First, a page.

Home Fiction The Kiss

The Kiss

by Roberta
1.8k views

This short story was co-authored with Roxanne Meilak from awordifimay.com. The prompt was my doing, after my eyes, in search of inspiration, landed on a small illustration I have of Klimt’s masterpiece. Parts are divided per author and enclosed in separate accordions. We hope you enjoy it.

The sunlight claps the earth, and the moonbeams kiss the sea: what are all these kissings worth, if thou kiss not me?


~ Percy Bysshe Shelley

They sit next to each other, without touching, and study the painting: the two figures entwined, fading into a yellow haze dripped in gold, rising from a bed of purple flowers and lost in their embrace.

“It’s one of my favourites,” he says, after a moment of silence. He has to speak loudly, over the buzz of chatter surrounding them: the art gallery is relatively busy for a Saturday afternoon in spring. “Klimt painted this during his Golden Period.”

Why do you like it, she wants to ask, to learn more about him. “What’s their story?” she asks instead.

He frowns. “It’s not really about that,” he begins, giving her a sideway glance, but stops quickly at the brief look of embarrassment on her face. “But their story can be anything you want it to be,” he continues, kindly. “You tell me.”

She meets his eyes briefly, gives him a half-smile, and turns to re-consider the painting, cocking her head sideways. Fresh eyes, she thinks to herself, and suddenly, the figures in the painting tug at her heart and she longs to be held, kissed, in that way.

Suddenly, she knows their story.

“Like the most beautiful of love stories, this one starts with a stranger who smiled.”

 

She turns back to the painting, lets her eyes settle on the wildflowers in the woman’s hair, the leaves in his. She can feel Augustus’ gaze still fixed on her, and she knows without looking, that he is doing it with the same intensity he did everything else. His forehead slightly puckered, his eyes never restless but steady, like a lifeline you’d cling to when everything else failed. Can he read my thoughts?

 

“They meet at the most inconspicuous of places,” she says, her mind travelling back to the eternal kiss. “At a funeral.”

 

“A funeral?”

 

“Yes. Her husband’s funeral.” Her eyes momentarily lose focus as she imagines the scene, but she blinks and the woman’s smooth, pale face becomes sharper again. Rosy cheeks, rosy lips. “He sees her sitting in the first row. She is wearing a veil but beneath it he glimpses a startling beauty. A face etched like marble. He falls in love with her the moment she opens her eyes.”

 

“Just like that?” Augustus leans forward now, curious. She nods, half smiles and half whispers.

 

“Just like that. You see, there is something in her eyes only he can see, and we cannot.” She turns to him. “They’re intense, and the most beautiful he had ever seen.” Just like yours. She looks away. “And so, just as one love ended, another begun.”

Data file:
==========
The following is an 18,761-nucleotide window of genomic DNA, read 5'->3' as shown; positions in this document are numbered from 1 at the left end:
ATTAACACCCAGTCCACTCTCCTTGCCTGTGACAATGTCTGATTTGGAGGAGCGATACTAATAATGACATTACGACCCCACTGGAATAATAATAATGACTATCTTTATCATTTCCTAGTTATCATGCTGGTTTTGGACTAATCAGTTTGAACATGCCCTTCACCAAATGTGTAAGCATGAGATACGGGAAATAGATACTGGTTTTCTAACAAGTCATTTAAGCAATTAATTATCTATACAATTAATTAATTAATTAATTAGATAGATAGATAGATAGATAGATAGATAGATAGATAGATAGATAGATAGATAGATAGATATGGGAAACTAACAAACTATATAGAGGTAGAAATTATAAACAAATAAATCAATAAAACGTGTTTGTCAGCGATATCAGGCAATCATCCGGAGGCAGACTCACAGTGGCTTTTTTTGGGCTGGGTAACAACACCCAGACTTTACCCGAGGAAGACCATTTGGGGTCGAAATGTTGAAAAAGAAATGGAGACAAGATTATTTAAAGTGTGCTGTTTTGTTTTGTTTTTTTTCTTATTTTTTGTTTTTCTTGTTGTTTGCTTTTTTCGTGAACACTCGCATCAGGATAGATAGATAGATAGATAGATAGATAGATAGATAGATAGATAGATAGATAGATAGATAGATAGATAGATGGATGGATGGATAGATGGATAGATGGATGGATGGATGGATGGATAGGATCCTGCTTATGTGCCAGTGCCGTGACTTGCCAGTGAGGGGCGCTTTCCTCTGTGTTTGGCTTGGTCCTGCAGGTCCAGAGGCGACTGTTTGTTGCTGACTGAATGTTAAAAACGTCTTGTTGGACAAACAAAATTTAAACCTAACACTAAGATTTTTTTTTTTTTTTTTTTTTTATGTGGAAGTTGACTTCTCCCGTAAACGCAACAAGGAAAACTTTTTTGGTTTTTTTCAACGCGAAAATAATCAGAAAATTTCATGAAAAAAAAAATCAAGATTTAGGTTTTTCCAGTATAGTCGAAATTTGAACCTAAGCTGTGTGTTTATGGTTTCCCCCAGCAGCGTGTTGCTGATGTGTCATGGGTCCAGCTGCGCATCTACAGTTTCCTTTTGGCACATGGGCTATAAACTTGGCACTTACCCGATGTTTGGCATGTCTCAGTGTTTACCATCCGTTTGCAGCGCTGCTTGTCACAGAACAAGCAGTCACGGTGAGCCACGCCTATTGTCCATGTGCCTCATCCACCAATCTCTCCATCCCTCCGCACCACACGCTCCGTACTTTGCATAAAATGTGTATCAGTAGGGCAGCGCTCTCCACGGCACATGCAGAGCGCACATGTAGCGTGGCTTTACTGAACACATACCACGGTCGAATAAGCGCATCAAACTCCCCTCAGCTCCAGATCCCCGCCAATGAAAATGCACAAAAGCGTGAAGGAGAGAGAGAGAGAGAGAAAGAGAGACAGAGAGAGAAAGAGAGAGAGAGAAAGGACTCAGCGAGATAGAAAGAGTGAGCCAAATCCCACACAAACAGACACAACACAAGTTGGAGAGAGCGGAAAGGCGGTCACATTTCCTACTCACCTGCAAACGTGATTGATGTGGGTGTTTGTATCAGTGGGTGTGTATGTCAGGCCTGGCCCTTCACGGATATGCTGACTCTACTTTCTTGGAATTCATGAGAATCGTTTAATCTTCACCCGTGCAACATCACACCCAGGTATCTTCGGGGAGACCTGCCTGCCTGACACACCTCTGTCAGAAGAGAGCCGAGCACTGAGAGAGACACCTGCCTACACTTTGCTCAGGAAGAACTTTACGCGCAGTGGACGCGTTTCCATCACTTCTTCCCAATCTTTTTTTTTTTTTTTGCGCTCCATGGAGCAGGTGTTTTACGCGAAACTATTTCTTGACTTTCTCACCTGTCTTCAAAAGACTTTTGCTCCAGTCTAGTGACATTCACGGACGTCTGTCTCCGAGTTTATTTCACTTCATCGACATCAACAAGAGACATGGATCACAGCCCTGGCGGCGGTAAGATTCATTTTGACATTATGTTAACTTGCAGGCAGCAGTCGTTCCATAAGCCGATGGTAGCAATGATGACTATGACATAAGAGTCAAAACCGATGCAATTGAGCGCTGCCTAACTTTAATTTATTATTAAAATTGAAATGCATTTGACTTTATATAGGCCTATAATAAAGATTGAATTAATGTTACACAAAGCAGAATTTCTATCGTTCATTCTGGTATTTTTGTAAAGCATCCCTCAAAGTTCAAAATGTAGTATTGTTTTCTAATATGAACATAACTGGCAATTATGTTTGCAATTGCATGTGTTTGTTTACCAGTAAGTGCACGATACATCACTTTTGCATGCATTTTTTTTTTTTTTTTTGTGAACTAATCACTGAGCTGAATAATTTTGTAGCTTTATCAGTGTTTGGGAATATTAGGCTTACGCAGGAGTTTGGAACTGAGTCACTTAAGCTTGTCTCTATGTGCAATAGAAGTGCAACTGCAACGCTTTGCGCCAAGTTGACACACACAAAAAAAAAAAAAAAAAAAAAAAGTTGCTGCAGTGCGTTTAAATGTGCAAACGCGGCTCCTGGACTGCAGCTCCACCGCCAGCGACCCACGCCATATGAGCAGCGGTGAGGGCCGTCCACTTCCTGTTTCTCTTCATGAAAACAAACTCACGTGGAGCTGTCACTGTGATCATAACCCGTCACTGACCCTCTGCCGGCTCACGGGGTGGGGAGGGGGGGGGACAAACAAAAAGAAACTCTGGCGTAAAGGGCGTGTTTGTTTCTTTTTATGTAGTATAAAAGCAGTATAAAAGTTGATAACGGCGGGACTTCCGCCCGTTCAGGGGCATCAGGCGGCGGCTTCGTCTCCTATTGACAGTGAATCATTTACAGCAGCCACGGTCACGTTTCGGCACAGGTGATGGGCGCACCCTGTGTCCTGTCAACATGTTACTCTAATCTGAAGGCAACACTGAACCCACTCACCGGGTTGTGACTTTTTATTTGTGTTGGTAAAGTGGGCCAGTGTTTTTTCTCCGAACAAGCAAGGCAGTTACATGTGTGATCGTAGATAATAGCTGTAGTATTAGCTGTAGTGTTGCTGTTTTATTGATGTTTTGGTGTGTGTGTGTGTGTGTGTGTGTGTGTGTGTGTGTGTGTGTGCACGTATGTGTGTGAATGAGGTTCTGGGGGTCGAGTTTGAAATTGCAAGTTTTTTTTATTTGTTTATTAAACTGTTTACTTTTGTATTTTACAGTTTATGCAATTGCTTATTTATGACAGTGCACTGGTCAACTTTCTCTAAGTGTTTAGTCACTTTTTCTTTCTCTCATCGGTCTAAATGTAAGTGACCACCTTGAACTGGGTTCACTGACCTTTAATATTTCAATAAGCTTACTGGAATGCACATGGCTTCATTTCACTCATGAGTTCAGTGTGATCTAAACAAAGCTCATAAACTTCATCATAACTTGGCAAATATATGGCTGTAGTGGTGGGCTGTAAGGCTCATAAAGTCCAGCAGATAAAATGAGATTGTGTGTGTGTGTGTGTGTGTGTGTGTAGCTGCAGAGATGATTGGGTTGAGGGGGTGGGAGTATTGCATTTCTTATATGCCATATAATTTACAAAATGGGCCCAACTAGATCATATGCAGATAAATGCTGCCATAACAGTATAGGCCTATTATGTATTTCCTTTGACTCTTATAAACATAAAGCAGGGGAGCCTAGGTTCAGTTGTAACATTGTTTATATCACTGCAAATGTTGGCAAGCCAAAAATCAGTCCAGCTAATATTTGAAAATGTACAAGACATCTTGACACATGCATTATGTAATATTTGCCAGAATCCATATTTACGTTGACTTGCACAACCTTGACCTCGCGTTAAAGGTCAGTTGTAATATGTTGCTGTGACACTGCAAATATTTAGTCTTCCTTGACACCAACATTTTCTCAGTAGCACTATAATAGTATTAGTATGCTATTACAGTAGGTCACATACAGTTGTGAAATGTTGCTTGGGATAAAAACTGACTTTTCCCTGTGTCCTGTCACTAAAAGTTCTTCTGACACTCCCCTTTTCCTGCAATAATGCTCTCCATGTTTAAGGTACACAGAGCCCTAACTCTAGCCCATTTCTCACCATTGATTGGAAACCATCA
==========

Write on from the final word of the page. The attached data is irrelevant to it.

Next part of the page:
Augustus realises he’s been hanging on to her every word. He composes himself, looks away. Rosy cheeks, rosy lips. “Does the story continue?”

 

She smiles inwardly. “If they are to kiss, I suppose it must.”

That night, Emery relives it as she sits in front of her bedroom mirror and braids her hair: how, after she’d said that, he’d happened to glance at the clock on the wall opposite them; how he’d suddenly grown serious at seeing the time, and straightened, moving away from her. He’d almost looked uncomfortable.

Years later, when it’s long over, she will think of it differently: she will remember it, too, as an encounter, a beginning of sorts, at an inconspicuous place. But now, as she studies herself in the mirror – now, as she watches as a strand of stray hair escape her braid and fall like snow on her cheek, she wonders: had she imagined the way he’d leaned in towards her, the way he’d looked at her, the way his eyes had lingered on her lips?


Perhaps she had confused it with the emotion of the painting.

“I’m sorry,” he’d said, next, in a rush, “But my time is almost up: we should discuss the assignment.”

In a flash, his demeanour changed, and he’d reverted to the familiar – if somewhat aloof – art professor with an extraordinary first name.


“I’d rather your classmates were here too,” he’d continued, frowning, referring to the other two students in her tutorial group. Emery, who was of course secretly grateful that they had both bailed at the last minute, didn’t reply, and Augustus had promptly launched into an in-depth explanation of the theory behind Klimt’s works.

She’d barely had time to whip out her notebook. She took brief notes, writing furiously as he spoke. Meanwhile, the light in his eyes returned, but he carefully kept his distance from her.

“You should relay that to your friends,” he’d said, finally. “And I expect a presentation on Klimt by the end of the month.”

She’d nodded briefly at that, and he’d looked at her – really looked at her – again.